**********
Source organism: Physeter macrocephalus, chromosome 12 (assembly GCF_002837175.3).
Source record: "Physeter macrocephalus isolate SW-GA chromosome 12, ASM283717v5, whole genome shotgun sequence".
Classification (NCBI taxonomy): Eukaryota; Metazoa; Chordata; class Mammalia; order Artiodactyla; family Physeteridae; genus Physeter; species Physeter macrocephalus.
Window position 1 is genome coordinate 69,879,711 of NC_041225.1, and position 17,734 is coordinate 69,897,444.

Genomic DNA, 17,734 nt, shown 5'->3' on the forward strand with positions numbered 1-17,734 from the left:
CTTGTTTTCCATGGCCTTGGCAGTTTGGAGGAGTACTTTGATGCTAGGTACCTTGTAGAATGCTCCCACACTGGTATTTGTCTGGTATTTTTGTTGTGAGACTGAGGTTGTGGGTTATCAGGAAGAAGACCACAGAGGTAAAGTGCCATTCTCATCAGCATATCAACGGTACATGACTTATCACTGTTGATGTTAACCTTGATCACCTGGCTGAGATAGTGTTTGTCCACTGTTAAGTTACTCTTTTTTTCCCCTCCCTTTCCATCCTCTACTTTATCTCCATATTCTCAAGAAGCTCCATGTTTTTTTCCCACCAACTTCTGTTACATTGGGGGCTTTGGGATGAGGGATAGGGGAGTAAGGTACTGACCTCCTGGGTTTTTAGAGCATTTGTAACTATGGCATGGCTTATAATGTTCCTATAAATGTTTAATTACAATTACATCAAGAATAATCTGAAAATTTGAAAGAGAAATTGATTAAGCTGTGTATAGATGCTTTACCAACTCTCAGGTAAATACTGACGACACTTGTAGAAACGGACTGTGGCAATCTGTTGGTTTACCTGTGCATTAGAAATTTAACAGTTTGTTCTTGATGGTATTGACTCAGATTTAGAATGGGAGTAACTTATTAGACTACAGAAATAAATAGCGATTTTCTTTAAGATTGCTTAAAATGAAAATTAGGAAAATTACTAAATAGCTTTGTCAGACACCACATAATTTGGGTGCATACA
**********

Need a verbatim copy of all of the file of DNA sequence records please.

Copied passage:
Source organism: Physeter macrocephalus, chromosome 12 (assembly GCF_002837175.3).
Source record: "Physeter macrocephalus isolate SW-GA chromosome 12, ASM283717v5, whole genome shotgun sequence".
Classification (NCBI taxonomy): Eukaryota; Metazoa; Chordata; class Mammalia; order Artiodactyla; family Physeteridae; genus Physeter; species Physeter macrocephalus.
Window position 1 is genome coordinate 69,879,711 of NC_041225.1, and position 17,734 is coordinate 69,897,444.

Genomic DNA, 17,734 nt, shown 5'->3' on the forward strand with positions numbered 1-17,734 from the left:
CTTGTTTTCCATGGCCTTGGCAGTTTGGAGGAGTACTTTGATGCTAGGTACCTTGTAGAATGCTCCCACACTGGTATTTGTCTGGTATTTTTGTTGTGAGACTGAGGTTGTGGGTTATCAGGAAGAAGACCACAGAGGTAAAGTGCCATTCTCATCAGCATATCAACGGTACATGACTTATCACTGTTGATGTTAACCTTGATCACCTGGCTGAGATAGTGTTTGTCCACTGTTAAGTTACTCTTTTTTTCCCCTCCCTTTCCATCCTCTACTTTATCTCCATATTCTCAAGAAGCTCCATGTTTTTTTCCCACCAACTTCTGTTACATTGGGGGCTTTGGGATGAGGGATAGGGGAGTAAGGTACTGACCTCCTGGGTTTTTAGAGCATTTGTAACTATGGCATGGCTTATAATGTTCCTATAAATGTTTAATTACAATTACATCAAGAATAATCTGAAAATTTGAAAGAGAAATTGATTAAGCTGTGTATAGATGCTTTACCAACTCTCAGGTAAATACTGACGACACTTGTAGAAACGGACTGTGGCAATCTGTTGGTTTACCTGTGCATTAGAAATTTAACAGTTTGTTCTTGATGGTATTGACTCAGATTTAGAATGGGAGTAACTTATTAGACTACAGAAATAAATAGCGATTTTCTTTAAGATTGCTTAAAATGAAAATTAGGAAAATTACTAAATAGCTTTGTCAGACACCACATAATTTGGGTGCATACA